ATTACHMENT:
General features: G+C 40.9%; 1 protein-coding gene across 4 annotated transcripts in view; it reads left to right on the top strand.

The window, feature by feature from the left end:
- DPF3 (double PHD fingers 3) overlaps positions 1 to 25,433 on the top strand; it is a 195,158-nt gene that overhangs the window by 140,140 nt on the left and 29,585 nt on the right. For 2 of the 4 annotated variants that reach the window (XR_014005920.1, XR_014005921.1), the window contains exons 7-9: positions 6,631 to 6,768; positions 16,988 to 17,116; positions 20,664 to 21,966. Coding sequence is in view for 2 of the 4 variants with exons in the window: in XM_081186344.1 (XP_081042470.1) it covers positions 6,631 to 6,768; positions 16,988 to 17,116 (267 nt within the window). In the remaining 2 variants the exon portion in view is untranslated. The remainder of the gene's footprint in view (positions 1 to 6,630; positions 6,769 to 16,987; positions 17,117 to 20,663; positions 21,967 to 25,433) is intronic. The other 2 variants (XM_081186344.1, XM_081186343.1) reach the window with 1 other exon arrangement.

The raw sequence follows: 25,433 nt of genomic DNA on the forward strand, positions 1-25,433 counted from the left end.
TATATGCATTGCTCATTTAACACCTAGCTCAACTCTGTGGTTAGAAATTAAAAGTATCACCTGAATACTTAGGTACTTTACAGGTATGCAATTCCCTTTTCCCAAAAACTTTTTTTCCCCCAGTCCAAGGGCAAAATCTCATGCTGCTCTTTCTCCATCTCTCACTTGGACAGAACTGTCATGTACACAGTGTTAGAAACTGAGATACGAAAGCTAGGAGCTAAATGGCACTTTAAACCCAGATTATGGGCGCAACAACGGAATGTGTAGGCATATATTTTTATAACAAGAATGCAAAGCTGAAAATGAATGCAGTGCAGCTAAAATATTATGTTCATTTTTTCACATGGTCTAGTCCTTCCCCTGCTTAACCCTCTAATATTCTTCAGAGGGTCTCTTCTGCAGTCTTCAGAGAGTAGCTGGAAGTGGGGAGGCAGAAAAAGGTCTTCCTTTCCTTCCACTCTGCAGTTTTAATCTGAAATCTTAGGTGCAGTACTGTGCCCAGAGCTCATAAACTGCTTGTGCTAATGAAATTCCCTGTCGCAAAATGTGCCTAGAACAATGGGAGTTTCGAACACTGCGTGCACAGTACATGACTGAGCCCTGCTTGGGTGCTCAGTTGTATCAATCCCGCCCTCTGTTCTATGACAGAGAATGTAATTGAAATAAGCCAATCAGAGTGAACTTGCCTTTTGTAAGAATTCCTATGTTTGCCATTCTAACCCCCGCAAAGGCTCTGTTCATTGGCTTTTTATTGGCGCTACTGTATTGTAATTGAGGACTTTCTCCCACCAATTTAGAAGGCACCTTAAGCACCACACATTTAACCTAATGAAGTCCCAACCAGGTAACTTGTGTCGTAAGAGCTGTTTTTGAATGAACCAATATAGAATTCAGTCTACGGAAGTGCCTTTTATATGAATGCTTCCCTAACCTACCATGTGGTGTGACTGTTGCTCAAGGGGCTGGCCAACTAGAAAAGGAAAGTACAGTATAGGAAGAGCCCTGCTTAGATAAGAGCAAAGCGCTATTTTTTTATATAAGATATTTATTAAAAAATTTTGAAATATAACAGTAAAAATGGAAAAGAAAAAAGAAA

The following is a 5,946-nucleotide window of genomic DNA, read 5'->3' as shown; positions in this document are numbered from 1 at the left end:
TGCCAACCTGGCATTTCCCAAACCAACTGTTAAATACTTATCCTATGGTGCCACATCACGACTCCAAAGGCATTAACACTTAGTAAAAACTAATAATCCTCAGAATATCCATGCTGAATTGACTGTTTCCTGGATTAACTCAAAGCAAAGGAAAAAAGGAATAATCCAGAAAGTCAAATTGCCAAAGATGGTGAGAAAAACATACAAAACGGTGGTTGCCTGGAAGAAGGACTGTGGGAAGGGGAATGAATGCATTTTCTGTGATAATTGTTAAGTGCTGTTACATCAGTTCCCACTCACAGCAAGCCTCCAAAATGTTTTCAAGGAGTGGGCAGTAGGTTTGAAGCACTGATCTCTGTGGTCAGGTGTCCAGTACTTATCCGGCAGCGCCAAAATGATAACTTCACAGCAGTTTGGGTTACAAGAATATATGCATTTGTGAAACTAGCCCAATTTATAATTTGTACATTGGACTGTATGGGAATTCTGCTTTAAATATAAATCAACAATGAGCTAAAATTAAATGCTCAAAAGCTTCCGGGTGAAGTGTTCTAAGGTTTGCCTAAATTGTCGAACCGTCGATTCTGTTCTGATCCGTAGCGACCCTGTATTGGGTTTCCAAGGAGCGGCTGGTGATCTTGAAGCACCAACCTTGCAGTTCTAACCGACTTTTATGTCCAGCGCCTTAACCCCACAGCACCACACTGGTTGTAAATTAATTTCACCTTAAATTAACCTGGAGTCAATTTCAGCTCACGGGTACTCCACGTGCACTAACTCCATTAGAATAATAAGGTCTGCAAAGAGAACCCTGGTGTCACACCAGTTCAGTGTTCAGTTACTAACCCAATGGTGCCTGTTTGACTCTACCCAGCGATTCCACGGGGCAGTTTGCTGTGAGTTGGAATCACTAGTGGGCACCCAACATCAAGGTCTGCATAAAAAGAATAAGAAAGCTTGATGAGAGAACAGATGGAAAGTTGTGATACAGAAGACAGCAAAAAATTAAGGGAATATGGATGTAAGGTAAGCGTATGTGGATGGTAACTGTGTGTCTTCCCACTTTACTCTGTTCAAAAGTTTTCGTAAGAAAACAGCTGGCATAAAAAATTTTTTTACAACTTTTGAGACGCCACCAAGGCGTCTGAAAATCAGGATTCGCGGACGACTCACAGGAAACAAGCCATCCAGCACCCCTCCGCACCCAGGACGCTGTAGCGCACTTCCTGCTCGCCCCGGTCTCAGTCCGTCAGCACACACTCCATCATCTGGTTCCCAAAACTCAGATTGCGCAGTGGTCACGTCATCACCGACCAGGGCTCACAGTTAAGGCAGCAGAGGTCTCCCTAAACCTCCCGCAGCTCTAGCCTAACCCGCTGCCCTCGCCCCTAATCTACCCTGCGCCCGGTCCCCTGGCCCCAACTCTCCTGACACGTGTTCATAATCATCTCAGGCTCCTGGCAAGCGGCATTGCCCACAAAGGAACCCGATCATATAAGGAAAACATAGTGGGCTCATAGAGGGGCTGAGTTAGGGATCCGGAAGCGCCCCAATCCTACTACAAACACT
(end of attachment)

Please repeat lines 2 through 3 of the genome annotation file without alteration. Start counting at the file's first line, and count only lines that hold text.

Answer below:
The window, feature by feature from the left end:
- DPF3 (double PHD fingers 3) overlaps positions 1 to 25,433 on the top strand; it is a 195,158-nt gene that overhangs the window by 140,140 nt on the left and 29,585 nt on the right. For 2 of the 4 annotated variants that reach the window (XR_014005920.1, XR_014005921.1), the window contains exons 7-9: positions 6,631 to 6,768; positions 16,988 to 17,116; positions 20,664 to 21,966. Coding sequence is in view for 2 of the 4 variants with exons in the window: in XM_081186344.1 (XP_081042470.1) it covers positions 6,631 to 6,768; positions 16,988 to 17,116 (267 nt within the window). In the remaining 2 variants the exon portion in view is untranslated. The remainder of the gene's footprint in view (positions 1 to 6,630; positions 6,769 to 16,987; positions 17,117 to 20,663; positions 21,967 to 25,433) is intronic. The other 2 variants (XM_081186344.1, XM_081186343.1) reach the window with 1 other exon arrangement.